George Pope Morris (1802-1864 / USA)
The Croton Ode.
Gushing from this living fountain,
Music pours a falling strain,
As the goddess of the mountain
Comes with all her sparkling train.
From her grotto-springs advancing,
Glittering in her feathery spray,
Woodland fays beside her dancing,
She pursues her winding way.
Gently o'er the rippling water,
In her coral-shallop bright,
Glides the rock-king's dove-eyed daughter,
Decked in robes of virgin white.
Nymphs and naiads, sweetly smiling,
Urge her bark with pearly hand,
Merrily the sylph beguiling
From the nooks of fairy-land.
Swimming on the snow-curled billow,
See the river-spirits fair
Lay their cheeks, as on a pillow,
With the foam-beads in their hair.
Thus attended, hither wending,
Floats the lovely oread now,
Eden's arch of promise bending
Over her translucent brow.
Hail the wanderer from a far land!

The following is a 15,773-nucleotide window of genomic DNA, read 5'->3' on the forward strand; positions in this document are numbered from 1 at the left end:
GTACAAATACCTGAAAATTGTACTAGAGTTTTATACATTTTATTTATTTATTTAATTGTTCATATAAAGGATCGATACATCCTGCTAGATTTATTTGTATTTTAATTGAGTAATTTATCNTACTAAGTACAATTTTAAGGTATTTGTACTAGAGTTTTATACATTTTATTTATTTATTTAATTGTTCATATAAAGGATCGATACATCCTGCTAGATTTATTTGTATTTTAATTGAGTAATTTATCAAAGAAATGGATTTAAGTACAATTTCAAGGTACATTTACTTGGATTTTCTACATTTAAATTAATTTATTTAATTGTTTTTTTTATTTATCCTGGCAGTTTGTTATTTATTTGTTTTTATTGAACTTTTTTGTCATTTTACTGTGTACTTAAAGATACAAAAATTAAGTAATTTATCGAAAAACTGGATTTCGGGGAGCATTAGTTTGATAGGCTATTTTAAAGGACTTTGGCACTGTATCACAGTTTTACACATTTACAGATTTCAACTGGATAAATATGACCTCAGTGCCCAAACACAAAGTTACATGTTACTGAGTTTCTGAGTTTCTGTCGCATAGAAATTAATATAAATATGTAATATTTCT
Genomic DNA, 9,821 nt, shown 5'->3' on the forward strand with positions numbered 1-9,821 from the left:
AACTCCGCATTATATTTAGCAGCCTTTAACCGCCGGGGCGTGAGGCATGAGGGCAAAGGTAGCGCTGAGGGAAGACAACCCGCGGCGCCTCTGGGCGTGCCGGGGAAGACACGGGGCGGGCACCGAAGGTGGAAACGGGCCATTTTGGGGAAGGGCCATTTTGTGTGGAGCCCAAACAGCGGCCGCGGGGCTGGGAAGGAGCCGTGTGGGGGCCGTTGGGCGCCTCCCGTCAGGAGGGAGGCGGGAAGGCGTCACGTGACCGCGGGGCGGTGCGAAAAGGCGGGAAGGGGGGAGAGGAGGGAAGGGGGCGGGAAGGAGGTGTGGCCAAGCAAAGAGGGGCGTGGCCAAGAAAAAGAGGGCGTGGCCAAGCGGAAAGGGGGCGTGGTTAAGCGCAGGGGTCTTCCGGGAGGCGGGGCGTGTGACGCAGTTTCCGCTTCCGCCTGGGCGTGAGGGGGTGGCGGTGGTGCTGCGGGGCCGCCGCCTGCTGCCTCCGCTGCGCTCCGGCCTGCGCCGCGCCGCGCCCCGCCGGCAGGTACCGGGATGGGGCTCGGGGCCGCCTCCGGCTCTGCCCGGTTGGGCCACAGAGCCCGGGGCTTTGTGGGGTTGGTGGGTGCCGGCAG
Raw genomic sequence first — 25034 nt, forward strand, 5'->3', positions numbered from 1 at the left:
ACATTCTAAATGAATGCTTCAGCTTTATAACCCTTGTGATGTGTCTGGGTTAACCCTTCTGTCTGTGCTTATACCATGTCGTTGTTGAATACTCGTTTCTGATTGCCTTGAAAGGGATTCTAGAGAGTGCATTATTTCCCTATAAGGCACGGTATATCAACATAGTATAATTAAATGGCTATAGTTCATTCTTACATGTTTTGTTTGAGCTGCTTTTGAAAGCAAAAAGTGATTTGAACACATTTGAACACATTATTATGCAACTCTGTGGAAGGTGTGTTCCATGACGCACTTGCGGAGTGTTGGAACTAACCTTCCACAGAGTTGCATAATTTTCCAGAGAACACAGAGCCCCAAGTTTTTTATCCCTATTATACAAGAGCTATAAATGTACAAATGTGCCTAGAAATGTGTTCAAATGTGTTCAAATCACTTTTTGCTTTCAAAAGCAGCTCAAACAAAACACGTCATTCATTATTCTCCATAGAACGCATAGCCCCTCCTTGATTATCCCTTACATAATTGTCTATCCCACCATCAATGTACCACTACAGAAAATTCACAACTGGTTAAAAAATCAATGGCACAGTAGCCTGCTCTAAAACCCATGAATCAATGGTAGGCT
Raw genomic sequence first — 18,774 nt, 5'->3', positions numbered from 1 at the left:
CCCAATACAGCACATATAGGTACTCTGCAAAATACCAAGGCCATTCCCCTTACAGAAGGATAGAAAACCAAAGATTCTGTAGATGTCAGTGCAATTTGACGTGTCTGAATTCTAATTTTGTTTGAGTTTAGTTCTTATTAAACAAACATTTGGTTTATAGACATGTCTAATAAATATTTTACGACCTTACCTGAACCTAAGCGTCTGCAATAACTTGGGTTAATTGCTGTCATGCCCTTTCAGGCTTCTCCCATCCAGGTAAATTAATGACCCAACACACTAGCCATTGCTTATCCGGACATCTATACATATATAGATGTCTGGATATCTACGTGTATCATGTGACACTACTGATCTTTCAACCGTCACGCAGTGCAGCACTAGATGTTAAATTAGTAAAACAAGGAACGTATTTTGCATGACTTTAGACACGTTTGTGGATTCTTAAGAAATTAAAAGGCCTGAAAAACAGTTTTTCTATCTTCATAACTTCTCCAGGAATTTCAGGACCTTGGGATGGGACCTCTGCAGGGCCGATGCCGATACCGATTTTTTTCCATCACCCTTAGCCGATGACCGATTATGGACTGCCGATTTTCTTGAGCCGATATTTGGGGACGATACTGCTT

Bind her flowing tresses up!
Crown her with a fadeless garland,
And with crystal brim the cup.
From her haunts of deep seclusion,
Let intemperance greet her too,
And the heat of his delusion
Sprinkle with this mountain-dew.
Water leaps as if delighted,
While her conquered foes retire!
Pale Contagion flies affrighted
With the baffled demon Fire!
Safety dwells in her dominions,
Health and Beauty with her move,
And entwine their circling pinions
In a sisterhood of love.
Water shouts a glad hosanna!
Bubbles up the earth to bless!
Cheers it like the precious manna
In the barren wilderness.
Here we wondering gaze, assembled
Like the grateful Hebrew band,
When the hidden fountain trembled,
And obeyed the prophet's wand.
Round the aqueducts of story,
As the mists of Lethe throng,
Croton's waves in all their glory
Troop in melody along.
Ever sparkling, bright, and single,
Will this rock-ribbed stream appear,
When posterity shall mingle
Like the gathered waters here.
Comments about this poem (The Croton Ode. by George Pope Morris )
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